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help me please with my B!

Discussion in 'Basses [BG]' started by raised_fist, Dec 16, 2002.

  1. raised_fist

    raised_fist Guest

    Dec 16, 2002
    Okay, I am playing on a ibanez 5-string at the moment and I HATE the B string. It is so dead, lifeless, and generally floppy. What can I do to fix this, other than throw away the bass? I have been told I can install a new bridge which will fix it dramatically, as well as new strings.... I just feel like there is not enough tension in it....help me please!
  2. yea, throw it away and get a Spector :)
  3. DougD

    DougD Bassman7654 Supporting Member

    Sep 19, 2002
    North Las Vegas NV
    Try a bigger string. a 130 or 135 gague string should tightin up things quite a bit. If that doesnt work, It may be time to upgrade. I have the SR406 and the B string is fine IMHO with a 125.
  4. Brian Barrett

    Brian Barrett

    Nov 25, 2001
    Murfreesboro, TN (Nashville)
    Dealer LowEndBassShop.com, Builder LowEndBasses.com
    You could actually install a string tree on the headstock to put more pressure on the B as it came over the nut. This tension will help as well!
    A bridge might help as well, but then your adding so much, you would be better off to get something better.
  5. Chasarms

    Chasarms Casual Observer

    May 24, 2001
    Bettendorf, IA USA
    I don't know what model Ibanez you are playing, but I think it reasonably safe to say that the bridge is only one of a number of issues with the bass.

    IMO, most of the problems of bad fivers are from deflection.

    Here are a few comments that I had from a previous post:

    The one factor that most impacts "floppiness" is deflection.

    Try this: Grab any of the strings on your bass and pull straight up REALLY hard. Notice that the neck of your bass will bend.

    Well, even when you pull the string to pluck it, the same thing happens. The neck bends. In addition, as a string oscilates, it further forces the neck to blend or "deflect."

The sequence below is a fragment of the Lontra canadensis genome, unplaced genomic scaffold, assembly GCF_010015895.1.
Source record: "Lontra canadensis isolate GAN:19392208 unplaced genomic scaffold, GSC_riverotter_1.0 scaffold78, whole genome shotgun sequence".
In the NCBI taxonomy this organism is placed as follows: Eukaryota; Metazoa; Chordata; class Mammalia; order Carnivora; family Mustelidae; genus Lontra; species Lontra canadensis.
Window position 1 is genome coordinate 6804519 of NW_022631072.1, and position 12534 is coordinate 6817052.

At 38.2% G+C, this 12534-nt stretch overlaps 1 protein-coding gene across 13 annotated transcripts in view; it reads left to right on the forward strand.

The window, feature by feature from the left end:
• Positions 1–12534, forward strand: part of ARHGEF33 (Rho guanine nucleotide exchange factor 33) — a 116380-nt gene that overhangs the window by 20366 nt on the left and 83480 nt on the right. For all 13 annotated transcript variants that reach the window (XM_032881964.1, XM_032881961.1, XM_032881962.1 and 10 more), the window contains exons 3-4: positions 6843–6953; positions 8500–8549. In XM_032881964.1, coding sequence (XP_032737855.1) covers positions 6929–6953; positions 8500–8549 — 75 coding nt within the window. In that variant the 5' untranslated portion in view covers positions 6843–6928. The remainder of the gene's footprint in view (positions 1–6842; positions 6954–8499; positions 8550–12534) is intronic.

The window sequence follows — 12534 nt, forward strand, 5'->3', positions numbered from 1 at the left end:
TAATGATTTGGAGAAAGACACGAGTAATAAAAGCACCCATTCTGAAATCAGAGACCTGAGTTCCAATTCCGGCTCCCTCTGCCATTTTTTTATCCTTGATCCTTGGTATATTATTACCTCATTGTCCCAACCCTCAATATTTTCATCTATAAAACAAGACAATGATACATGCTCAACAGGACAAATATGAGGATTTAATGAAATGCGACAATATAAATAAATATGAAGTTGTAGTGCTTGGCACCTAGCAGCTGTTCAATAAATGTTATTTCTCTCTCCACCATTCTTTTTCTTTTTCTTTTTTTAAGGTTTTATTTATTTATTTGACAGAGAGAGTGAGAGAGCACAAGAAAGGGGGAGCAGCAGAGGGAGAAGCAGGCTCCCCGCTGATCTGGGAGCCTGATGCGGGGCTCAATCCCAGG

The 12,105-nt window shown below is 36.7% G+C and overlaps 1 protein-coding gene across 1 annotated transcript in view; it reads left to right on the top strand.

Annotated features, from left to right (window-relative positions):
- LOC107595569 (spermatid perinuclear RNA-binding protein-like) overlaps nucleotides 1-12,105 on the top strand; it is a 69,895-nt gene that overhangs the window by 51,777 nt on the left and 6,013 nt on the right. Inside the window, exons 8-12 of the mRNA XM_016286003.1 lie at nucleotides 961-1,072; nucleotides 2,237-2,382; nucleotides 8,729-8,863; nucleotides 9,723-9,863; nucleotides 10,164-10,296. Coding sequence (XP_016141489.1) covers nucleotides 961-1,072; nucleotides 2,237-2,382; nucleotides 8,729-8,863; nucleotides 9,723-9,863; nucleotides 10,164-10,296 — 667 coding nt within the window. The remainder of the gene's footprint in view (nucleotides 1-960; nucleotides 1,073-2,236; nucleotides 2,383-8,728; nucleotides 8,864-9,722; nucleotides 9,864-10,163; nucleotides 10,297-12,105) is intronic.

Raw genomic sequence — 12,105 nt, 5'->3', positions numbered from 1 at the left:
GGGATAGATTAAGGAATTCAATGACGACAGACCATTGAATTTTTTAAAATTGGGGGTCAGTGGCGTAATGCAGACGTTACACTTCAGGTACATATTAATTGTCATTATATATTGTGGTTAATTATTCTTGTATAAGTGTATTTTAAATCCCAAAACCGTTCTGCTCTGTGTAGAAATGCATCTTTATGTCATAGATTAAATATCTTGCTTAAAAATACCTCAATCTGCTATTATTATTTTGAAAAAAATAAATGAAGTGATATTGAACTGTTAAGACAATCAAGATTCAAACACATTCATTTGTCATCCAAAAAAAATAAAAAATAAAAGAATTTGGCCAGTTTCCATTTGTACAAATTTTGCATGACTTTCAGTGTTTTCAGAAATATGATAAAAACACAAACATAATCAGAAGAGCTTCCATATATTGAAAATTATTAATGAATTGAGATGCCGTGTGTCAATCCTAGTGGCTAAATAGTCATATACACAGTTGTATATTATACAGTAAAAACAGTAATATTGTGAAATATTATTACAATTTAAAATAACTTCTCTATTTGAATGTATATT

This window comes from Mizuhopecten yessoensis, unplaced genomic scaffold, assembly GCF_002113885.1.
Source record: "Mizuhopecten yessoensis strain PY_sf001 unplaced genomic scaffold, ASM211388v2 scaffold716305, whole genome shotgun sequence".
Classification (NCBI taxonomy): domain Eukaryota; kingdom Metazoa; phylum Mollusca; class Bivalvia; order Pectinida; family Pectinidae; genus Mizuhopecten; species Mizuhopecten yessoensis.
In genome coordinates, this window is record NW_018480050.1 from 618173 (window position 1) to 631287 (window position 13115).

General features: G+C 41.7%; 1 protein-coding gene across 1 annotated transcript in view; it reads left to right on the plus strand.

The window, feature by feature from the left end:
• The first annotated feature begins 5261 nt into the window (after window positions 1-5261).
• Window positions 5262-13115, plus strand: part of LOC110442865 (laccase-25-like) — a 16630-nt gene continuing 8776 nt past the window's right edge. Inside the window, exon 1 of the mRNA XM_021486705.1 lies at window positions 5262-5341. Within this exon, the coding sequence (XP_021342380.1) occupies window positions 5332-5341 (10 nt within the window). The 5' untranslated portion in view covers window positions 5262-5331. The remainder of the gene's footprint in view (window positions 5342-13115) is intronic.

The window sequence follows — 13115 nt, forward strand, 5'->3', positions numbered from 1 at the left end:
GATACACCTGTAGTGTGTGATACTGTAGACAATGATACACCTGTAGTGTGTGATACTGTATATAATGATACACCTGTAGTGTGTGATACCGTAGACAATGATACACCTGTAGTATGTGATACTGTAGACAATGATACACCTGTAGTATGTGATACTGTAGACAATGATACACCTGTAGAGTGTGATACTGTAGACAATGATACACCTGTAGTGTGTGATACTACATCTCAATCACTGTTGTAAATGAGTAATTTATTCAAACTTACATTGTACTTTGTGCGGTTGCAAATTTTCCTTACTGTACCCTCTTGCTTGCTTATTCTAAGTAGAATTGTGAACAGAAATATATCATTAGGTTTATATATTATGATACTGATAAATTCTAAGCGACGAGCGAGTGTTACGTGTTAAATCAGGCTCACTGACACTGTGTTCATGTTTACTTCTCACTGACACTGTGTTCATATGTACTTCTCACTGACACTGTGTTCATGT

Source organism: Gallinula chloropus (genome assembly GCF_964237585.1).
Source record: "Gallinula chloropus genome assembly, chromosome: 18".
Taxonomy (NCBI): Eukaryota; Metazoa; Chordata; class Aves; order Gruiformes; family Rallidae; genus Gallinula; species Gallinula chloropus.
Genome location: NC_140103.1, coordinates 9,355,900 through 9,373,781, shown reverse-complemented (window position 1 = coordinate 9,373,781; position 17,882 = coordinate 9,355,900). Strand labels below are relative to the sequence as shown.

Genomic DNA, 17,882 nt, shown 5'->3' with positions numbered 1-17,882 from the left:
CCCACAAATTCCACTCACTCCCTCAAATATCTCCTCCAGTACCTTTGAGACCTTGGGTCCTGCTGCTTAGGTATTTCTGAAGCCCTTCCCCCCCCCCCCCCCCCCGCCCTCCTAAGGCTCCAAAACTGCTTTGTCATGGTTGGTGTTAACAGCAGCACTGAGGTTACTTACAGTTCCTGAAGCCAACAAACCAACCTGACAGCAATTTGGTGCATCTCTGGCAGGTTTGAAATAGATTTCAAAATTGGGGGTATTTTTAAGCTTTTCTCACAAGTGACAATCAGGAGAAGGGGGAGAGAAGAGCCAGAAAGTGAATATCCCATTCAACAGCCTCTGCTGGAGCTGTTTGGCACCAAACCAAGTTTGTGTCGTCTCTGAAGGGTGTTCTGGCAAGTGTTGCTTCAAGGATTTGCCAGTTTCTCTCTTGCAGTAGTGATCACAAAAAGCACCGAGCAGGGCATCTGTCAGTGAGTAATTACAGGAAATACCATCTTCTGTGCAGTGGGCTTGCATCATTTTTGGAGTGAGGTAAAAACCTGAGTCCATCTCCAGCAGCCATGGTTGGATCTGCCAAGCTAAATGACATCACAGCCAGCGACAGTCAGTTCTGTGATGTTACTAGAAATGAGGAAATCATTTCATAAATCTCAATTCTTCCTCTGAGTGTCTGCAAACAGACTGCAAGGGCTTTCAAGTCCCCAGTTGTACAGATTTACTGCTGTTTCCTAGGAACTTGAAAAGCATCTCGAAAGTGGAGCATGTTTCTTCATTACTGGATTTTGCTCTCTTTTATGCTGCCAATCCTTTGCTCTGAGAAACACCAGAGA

The deflection is most obvious in the neck, but is really a property of the whole structure of the instrument. For example, a thin-plated, bent bridge (cheap Fender style copy) is more likely to deflect than an ABM that has a 3/8" think, solid brass base plate. Basses that string throughbody helps this in that it relieves the bridge of this stress, not because it changes string tension.

    The less susceptible an instrument is to deflection, the less "floppy" a string is going to feel. It will also sustain longer and ring more clearly.

    Ever notice that a string feels less floppy as you play it higher up the neck? The tension hasn't changed, but the bass deflects less. Why? Ever noticed it is easier to bend a 6-foot pipe than a 6-inch one?

    This is why you most often see the least floppy B strings in 5-piece necks, neckthroughs and composites.

    This effects the feel of a string MUCH more than tension. In fact, the difference in tension between a 34" and 35" scale (assuming a linear operation. I am not a physicist) is only 2.9 percent.

    A heavier guage string will help with the feel, but if the instrument isn't stiff enough prevent the B string from deflecting the structure, you are still going to have many of the other problems that you are now having. In fact, it is possible that it sould be worse because the string will have more tension and more mass to create stress against the structure.